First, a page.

However, one thing they did not predict was that the amount of television hours Broadcast, albeit often in the guise of a repeat, would increase even more rapidly and expotentially.

    The BBC, like its many independent rivals, produces no more television now that it did 20 years ago, though it may buy in a little more from other territories. To fill its 4 channels it simply repeats new and ancient programmes ad nausium. (I am discounting News 24, sorry, the "news channel" and the Parliament channel as they are odd cases)

    What will television be like in Intel's future? Who will pay for all the masses of programming that will be required?

    The BBC wont - the public would never stomach the VAST licence fee that would be required.

    The Advertisers wont - as the Commercials channels know (but wont admit because it hits share prices), the advertising pot is finite. If you double your channels you have to halve the cost of the media time or the advertisers wont pay, since the audience has just been split. And the internet has not helped as some TV sized advertisers are spending some of their budget online - they haven't increased their budgets, just spread them around more thinly.

    That leaves the general public filling the "airwaves" with a billion hours of YouTube style programming.

    When Steve Walker wrote about "Everyone Channel" in 21st Century Blues, a channel which allowed you to watch the life of anyone else in the world, I doubt he realised how close he would be. In the play/book this ultimate "Big Brother" scenario ended up with every one watching each other as they watched each other ....

    Technology can always offer endless possibilities, but currently we have forgotten to be choosy about what we actually want or need and are filling our world with technological trivia, and not to our enrichment.

  • Comment number 6.

    You, er, you did that on purpose to wind us up, didn't you?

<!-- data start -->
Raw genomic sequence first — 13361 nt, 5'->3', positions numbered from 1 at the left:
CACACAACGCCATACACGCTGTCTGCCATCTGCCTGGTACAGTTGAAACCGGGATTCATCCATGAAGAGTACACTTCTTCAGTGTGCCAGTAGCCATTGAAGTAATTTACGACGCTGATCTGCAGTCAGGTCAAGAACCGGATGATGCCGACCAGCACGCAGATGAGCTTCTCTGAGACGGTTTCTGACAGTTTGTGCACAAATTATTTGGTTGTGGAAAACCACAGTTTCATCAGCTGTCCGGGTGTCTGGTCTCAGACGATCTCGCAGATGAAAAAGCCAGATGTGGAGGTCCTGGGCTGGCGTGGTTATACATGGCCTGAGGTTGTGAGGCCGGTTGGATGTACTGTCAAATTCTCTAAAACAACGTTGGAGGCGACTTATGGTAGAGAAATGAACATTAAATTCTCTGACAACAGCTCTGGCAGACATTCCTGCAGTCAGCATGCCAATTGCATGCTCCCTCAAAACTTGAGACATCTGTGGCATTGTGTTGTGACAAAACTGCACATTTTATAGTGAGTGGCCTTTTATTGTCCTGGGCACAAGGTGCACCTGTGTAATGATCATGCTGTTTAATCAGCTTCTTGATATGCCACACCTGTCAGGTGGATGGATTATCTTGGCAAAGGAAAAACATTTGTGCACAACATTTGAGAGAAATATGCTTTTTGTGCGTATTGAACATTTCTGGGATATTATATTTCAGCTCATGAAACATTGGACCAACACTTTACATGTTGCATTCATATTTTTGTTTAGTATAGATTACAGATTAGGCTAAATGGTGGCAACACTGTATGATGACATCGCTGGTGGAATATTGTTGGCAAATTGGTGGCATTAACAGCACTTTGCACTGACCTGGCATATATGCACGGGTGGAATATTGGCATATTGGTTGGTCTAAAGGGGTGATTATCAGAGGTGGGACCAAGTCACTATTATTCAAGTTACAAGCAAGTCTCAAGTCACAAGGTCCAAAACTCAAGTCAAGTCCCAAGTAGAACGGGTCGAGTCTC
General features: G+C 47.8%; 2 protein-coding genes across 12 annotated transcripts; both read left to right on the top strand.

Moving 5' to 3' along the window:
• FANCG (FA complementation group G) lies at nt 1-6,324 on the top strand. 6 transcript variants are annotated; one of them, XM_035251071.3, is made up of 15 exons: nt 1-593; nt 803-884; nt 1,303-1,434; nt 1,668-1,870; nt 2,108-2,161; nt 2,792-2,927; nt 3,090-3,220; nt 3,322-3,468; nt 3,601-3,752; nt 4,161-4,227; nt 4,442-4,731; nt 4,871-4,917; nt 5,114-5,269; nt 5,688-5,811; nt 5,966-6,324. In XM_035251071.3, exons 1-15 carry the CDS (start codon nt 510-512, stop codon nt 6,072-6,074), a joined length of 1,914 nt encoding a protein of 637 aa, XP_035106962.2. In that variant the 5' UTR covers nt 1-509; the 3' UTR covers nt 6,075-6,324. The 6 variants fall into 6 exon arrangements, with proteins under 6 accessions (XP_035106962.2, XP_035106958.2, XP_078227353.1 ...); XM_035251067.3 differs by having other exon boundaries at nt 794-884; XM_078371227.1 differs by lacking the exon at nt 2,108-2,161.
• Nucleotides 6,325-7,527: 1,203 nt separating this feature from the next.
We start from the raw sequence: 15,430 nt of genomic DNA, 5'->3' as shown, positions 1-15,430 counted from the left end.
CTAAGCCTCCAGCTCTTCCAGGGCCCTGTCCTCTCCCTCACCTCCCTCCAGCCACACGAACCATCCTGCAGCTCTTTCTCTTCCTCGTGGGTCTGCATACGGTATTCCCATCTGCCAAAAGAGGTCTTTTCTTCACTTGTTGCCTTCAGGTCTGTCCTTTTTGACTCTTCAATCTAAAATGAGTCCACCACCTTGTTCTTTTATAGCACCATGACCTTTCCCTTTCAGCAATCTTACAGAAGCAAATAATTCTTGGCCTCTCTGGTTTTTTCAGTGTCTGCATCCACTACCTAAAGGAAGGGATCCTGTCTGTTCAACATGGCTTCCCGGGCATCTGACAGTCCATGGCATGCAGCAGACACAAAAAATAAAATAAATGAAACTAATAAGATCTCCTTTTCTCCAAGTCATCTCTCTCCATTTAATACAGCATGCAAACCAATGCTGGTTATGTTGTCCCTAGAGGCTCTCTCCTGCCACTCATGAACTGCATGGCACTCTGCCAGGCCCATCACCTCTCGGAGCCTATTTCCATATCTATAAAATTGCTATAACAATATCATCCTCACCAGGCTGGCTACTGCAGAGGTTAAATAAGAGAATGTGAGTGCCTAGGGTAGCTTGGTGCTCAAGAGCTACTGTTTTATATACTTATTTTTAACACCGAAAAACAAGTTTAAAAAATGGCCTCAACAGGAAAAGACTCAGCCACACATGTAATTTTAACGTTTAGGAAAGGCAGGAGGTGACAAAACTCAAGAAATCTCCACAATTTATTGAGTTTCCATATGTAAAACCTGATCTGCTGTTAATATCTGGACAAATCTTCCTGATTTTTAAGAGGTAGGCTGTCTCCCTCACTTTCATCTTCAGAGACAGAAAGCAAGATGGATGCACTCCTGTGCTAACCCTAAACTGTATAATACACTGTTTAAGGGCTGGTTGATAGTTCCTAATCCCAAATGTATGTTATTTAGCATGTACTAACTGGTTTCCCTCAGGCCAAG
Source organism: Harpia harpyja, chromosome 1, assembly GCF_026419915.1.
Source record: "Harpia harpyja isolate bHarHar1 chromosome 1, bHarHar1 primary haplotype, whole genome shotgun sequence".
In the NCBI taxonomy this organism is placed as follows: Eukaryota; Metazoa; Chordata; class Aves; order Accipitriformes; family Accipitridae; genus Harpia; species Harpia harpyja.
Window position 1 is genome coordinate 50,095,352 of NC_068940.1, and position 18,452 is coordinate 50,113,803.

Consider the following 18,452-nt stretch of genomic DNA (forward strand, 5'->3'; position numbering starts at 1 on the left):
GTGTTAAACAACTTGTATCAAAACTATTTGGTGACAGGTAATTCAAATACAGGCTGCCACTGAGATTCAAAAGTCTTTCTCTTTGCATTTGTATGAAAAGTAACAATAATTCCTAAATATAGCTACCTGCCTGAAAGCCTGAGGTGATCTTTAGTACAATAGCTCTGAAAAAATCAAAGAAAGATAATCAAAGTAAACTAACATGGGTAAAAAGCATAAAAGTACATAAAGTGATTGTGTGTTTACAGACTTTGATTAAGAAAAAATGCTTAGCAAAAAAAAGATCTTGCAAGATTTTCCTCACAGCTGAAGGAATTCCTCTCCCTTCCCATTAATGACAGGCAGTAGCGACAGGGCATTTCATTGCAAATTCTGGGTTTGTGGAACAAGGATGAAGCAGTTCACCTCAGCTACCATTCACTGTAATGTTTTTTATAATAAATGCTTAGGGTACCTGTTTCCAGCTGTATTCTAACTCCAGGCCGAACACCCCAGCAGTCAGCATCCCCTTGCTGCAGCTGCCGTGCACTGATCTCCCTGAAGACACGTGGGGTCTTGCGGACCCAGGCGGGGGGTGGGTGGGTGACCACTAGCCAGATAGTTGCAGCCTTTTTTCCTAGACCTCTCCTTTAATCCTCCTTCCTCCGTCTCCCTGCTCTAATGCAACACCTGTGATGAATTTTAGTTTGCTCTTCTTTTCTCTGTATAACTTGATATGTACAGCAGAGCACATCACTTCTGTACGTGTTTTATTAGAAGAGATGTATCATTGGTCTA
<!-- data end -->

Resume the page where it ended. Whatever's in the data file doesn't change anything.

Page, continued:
• Comment number 7.

    As has already been pointed out: epic fail.

  • Comment number 8.

    After carefully avoiding either of those divisive terms throughout this post, the last line contained a clanger, conflating Captains Picard and Clark. This has now been rectified.
    Captain Clark?? Are you inventing characters now or has the beeb gained wind of a new star trek series?
    or should the emboldened sentence read this has not been rectified

  • Comment number 9.

    Unfortunately, your update and apology and update is also wrong... who was Captain Clark????

  • Comment number 10.

    paulsharpe wrote:

    Unfortunately, your update and apology and update is also wrong... who was Captain Clark????


    This kind of proves my point - just because you are into technology does not mean you are into Science Fiction, or at least Star Trek

  • Comment number 11.

    Maggie, you are a fine correspondent, and worth every penny of my excellent value licence fee.

  • Comment number 12.

    Captain Clark - wasn't he the one with big ears and head of a totalitarian, surveillance-obsessed state?

  • Comment number 13.

    This comment was removed because the moderators found it broke the house rules. Explain.

  • Comment number 14.

    "5. At 09:55am on 25 Sep 2009, Gurubear wrote:

    Science fiction has only made one major contribution to society:"

    You should read some Arthur C Clarke. A lot of what he "predicted" has happened. And many scientists, including those in the US space programme have referred to him as a source of inspiration.

    I find the attitude that Sci-Fi contributes nothing to society other than UFOs rather narrow minded.

    As Mr Burton pointed out many people take up the sciences after growing up reading and watching Sci-Fi. Just because you don't know any trekkie fans who happen to be involved in the sciences does not make his statements any less valid. Of course he was booked by Intel marketing, who else would he have been booked by?

  • Comment number 15.

    Double Epic Fail, where's my camera, you couldn't make this up

  • Comment number 16.

    Ha ha ha, oh wow.

  • Comment number 17.

    Oh my god. I mean really! Even people who've never watched Trek in their whole life know the iconic name of Captain Kirk. Must be a wind-up, surely...

  • Comment number 18.

    Gurubear... so to inform you mate, but Science Fiction has contributed alot to society, many idea's from science fiction is in use in your house right now.

    Your mistake at the beginning of your extremely long post has rendered your essay a waste.

  • Comment number 19.

    Gurubear.. you seem to forget that other tenet of society.... for every one that is smart enough to understand things bigger than everyday life, there will always be 1000 that cannot, so they ridicule what they cannot understand....

    for reference, here is a list that is inspired by scifi!

    Transporter - there are hundreds of people trying to duplicate this, with a small degree of success (on the atomic scale! :D).

    They would have never thought then, that you would be able to talk to someone on the other side of the world, never mind using a matchbox sized thing, standing in the middle of a field...

    and the above was only thought of to simplify screenplay...

  • Comment number 20.

    Why was my witty comment about Captain Clarke deleted? :-(